Q&A – Álvaro Barbosa | Dean of the Faculty of Creative Industries, USJ: ‘In Macau there is a big need for audiovisual production’

The University of Saint Joseph (USJ) will launch a bachelor in Digital Cinema starting from September 2018, to train professionals in cinema production. The focus will be on the creative process and state-of-the-art digital technology will be used.

The Bachelor of Digital Cinema is a four-year course that introduces students to the three main areas of digital cinema production: documentary, fiction and visual effects.

After completing this program, the principle career pathways for graduates will be to work in the audio-visual industry across different market segments, such as: independent film production, advertisement film production, media production departments (government, casinos, hospitality groups) and education, according to the course’s official description published on the USJ’s website.

Álvaro Barbosa, Dean of the Faculty of Creative Industries and Coordinator for the Department of Music, which is the faculty that the course belongs to, spoke to the Times regarding some other details about this new course.

Macau Daily Times (MDT) – What can students learn from the new digital cinema program?

Álvaro Barbosa (AB) – The area of cinema has been around for a while in academia, and the students that are going into the film and cinema program don’t necessarily intend to be film directors and filmmakers necessarily, this is like a fundamental discipline and an area that you learn. But the fact that you know how to produce audiovisual content with cinema quality is a requirement in many industries today. Many of these people end up, of course, producing their own films in the film industry. But also in marketing, in the advertising industry, in media and communication, in journalism, […] all these areas require a benchmark of quality of standard of quality for image and audiovisual production that needs to have a cinematic quality, and a visual cinema program is a program that provides the knowledge required to produce this kind of content.

MDT – Is the initiative behind the program’s launching related to the local market?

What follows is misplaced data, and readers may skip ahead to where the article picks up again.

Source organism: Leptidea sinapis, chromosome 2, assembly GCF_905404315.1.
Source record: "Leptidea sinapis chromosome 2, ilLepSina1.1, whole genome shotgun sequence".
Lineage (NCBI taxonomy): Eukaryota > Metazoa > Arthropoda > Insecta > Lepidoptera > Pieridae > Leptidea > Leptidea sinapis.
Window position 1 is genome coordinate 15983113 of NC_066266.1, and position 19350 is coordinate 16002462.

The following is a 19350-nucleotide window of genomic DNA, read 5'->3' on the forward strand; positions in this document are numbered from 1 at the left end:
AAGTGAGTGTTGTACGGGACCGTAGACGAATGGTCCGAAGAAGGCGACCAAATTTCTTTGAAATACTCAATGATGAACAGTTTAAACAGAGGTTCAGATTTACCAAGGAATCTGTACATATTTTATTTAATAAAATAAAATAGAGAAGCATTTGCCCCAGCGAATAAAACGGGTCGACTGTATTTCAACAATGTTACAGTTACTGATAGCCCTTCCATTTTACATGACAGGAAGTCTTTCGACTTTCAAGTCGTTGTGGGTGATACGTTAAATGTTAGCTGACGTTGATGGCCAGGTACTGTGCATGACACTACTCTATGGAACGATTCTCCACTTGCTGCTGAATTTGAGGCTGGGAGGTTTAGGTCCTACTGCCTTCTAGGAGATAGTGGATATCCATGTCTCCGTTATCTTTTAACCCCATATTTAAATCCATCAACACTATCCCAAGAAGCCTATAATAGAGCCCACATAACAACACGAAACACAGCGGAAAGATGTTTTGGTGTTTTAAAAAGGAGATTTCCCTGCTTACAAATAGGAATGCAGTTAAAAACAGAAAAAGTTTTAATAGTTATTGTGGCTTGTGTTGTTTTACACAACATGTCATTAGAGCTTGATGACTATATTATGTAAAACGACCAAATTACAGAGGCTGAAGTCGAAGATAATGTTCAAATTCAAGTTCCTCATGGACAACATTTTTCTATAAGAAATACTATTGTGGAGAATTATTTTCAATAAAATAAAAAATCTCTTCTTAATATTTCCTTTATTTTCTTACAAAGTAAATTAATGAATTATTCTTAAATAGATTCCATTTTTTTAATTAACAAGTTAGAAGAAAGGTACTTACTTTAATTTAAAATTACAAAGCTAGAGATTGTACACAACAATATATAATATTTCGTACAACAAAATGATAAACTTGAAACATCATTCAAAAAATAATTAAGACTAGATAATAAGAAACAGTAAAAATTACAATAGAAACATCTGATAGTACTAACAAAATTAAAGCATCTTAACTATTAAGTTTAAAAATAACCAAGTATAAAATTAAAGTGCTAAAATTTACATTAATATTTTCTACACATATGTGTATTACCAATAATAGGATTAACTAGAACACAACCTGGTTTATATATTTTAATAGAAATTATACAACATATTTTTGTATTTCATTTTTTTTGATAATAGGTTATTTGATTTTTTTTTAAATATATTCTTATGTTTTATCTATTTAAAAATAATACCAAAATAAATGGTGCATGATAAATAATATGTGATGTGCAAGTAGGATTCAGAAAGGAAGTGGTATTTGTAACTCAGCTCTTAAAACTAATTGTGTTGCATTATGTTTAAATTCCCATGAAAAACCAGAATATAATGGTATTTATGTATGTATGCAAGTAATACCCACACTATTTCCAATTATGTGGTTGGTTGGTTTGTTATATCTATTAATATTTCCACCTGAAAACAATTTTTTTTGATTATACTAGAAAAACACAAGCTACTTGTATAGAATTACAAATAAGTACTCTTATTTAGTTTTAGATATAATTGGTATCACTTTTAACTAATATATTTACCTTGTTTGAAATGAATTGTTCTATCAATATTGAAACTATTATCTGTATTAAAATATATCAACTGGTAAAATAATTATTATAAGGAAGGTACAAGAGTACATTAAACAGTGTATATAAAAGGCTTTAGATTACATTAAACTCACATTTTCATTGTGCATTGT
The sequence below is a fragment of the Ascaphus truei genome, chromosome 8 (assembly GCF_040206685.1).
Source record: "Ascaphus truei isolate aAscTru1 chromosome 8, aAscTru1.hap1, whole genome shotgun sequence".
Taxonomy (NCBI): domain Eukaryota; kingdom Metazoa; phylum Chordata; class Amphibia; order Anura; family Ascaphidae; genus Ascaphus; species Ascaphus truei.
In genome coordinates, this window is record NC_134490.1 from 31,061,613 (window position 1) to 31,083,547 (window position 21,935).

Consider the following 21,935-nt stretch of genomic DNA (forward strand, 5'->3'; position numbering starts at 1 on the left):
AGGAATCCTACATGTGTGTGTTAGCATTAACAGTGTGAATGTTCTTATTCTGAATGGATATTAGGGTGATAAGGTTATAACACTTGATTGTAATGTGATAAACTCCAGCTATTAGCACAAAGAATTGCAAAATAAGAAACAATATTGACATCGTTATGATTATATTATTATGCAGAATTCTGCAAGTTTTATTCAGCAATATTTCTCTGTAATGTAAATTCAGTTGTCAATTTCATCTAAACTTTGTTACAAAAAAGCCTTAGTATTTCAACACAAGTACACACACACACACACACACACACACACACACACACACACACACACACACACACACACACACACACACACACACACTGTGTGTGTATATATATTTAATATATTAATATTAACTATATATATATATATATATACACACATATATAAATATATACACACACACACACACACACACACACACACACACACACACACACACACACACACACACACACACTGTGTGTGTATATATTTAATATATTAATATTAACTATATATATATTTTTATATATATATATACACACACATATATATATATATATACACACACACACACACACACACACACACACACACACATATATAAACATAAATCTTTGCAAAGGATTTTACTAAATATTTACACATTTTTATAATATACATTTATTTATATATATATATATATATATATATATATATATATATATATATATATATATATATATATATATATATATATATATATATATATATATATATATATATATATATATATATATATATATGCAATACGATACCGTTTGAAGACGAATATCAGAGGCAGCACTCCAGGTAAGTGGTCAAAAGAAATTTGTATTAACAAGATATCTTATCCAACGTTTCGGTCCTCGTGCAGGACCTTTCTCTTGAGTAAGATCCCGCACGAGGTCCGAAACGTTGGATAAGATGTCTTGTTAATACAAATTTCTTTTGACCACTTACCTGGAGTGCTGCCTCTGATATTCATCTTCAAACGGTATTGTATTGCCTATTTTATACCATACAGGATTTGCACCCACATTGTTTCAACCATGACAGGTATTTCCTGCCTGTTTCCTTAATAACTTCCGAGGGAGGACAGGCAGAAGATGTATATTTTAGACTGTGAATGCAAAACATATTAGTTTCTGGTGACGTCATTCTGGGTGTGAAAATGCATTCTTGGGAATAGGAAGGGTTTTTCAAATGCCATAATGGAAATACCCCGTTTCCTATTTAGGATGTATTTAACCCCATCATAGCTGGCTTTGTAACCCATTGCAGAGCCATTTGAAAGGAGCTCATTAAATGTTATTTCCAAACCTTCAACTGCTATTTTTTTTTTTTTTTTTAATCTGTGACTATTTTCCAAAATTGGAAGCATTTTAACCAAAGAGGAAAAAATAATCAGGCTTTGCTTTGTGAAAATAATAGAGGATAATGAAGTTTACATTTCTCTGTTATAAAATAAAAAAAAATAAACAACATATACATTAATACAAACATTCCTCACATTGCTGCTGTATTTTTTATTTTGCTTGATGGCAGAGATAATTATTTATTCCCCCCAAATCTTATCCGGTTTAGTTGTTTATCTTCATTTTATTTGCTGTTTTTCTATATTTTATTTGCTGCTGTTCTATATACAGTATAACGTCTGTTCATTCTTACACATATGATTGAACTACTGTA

AB – In Macau, there is a big need for audiovisual production. You walk around the industry, and you look around, […] they have the video, and the quality is not always the best, but in general, Macau demands a lot of [jobs] in the audio visual industry, and it outsources a lot from the outside. On the other hand, I don’t think that the universities will need to train the students only to answer to the demands of [the market]. This is a very small place, I think we also have to think about training students that are from Macau and abroad; to answer the needs in the world and in South Asia. So on some level, this is actually an area in which there is a demand all over the world and also in Macau. In Macau there is no program like this up until now. There hasn’t been any film program that has been introduced into the university system, though, there is some traditional production of films in Macau, a number of films that have been shot in Macau, and a number of films that introduced Macau, and in this year’s [international] film festival, we have two movies from Macau. This is the area that exists and has been existing for a while, but there is never been an academia response, so we are trying to introduce this as well.

MDT – What is the criteria to select the lecturers?

AB – We are hiring some professors to work with us, but we have a very strong partnership with the School of Arts from the Catholic University of Portugal. They have the sound and image program, which has been the leading film program in the country for many years. We are teaming up with them to get a lot of professors coming from the school [in portugal] and also from abroad.

MDT – How many students are you looking for for this intake?

AB – The maximum that we are allowed to have in this program is 40. However, we do not expect to have such a big group. We want to have a relatively small group […] around 15 to 20 students. If we do have more than that, we have to split into two classes, because it must be a program of small groups. We have not opened the application yet, so we don’t know exactly how that’s going to turn out.  When we decided to launch this program, we also asked around in other programs in Macau, which are related with communication and media. Many of the students have been telling us that they chose those programs as there is no cinema program in Macau.

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